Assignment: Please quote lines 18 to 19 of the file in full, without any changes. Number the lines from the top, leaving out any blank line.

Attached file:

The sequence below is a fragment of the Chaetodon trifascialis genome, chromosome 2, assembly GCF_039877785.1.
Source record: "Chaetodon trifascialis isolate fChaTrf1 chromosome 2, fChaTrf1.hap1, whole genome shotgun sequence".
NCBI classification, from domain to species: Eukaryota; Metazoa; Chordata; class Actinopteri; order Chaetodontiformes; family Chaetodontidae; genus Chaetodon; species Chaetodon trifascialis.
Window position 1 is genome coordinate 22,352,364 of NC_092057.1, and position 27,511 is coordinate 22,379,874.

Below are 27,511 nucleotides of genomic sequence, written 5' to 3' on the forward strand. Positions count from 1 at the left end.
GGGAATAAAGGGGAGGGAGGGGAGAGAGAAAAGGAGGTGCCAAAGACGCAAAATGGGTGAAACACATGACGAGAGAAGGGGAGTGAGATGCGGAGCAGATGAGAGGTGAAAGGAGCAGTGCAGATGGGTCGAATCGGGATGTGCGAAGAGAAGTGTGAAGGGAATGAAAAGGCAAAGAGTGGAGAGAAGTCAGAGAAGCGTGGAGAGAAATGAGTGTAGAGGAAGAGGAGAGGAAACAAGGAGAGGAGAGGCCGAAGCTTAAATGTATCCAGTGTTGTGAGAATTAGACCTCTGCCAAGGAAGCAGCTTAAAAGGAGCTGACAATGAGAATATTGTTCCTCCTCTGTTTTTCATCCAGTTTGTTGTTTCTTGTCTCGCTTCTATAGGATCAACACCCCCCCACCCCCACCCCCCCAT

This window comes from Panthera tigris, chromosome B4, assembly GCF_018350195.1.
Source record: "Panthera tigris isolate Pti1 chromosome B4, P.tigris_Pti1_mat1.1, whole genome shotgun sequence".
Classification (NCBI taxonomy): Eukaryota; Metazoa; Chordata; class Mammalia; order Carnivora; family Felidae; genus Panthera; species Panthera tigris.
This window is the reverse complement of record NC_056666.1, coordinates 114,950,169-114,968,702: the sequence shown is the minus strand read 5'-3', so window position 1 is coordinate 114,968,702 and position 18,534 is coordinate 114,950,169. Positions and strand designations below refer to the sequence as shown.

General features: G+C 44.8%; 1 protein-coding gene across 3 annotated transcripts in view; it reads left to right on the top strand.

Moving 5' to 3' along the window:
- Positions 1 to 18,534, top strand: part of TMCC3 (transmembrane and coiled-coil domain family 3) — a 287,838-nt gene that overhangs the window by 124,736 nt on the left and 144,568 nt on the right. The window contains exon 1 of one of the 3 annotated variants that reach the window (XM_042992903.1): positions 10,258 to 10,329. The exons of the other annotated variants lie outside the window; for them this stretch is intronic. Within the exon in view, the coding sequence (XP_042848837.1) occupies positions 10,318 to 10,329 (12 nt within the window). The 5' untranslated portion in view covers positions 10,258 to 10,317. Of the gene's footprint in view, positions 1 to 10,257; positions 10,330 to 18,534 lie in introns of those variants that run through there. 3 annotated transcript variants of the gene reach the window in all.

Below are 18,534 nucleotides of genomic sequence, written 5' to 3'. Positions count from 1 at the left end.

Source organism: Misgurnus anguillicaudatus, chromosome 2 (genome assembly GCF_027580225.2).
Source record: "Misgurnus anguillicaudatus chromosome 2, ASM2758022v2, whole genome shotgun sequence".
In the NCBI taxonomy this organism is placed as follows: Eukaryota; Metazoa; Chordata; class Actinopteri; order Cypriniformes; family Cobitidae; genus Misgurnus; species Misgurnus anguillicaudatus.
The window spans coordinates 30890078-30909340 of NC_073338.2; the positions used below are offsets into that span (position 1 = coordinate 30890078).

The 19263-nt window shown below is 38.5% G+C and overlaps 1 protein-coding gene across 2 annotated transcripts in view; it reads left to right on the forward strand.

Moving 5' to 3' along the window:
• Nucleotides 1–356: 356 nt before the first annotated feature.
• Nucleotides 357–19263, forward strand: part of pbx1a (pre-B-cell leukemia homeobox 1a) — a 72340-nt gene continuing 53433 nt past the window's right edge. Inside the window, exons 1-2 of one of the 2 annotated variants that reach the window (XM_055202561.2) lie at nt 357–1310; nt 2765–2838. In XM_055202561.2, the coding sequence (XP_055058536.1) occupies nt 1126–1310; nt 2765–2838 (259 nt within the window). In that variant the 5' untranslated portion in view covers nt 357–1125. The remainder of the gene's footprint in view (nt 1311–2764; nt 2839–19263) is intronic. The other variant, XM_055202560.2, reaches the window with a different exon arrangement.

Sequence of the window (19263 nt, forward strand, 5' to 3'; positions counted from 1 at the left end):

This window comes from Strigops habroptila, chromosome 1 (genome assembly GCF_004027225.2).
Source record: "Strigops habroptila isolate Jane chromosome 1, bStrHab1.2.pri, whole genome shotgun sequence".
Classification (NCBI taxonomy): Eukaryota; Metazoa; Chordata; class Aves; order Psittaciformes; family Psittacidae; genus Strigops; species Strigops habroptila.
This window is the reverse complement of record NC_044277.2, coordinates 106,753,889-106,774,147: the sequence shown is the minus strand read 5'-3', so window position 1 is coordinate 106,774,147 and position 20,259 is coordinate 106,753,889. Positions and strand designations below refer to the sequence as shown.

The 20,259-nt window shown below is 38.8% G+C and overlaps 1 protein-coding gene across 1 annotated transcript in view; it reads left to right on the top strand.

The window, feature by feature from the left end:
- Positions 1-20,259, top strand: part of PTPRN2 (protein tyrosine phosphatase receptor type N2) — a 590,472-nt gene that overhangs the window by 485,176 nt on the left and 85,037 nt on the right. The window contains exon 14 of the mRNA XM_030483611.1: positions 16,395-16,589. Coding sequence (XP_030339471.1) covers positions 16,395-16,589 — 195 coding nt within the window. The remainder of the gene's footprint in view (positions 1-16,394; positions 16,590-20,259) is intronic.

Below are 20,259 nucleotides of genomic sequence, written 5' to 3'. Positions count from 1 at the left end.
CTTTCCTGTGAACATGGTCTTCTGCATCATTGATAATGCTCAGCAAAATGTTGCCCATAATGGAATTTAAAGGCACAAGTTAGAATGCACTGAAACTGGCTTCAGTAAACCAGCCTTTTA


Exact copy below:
The window spans coordinates 30890078-30909340 of NC_073338.2; the positions used below are offsets into that span (position 1 = coordinate 30890078).

The 19263-nt window shown below is 38.5% G+C and overlaps 1 protein-coding gene across 2 annotated transcripts in view; it reads left to right on the forward strand.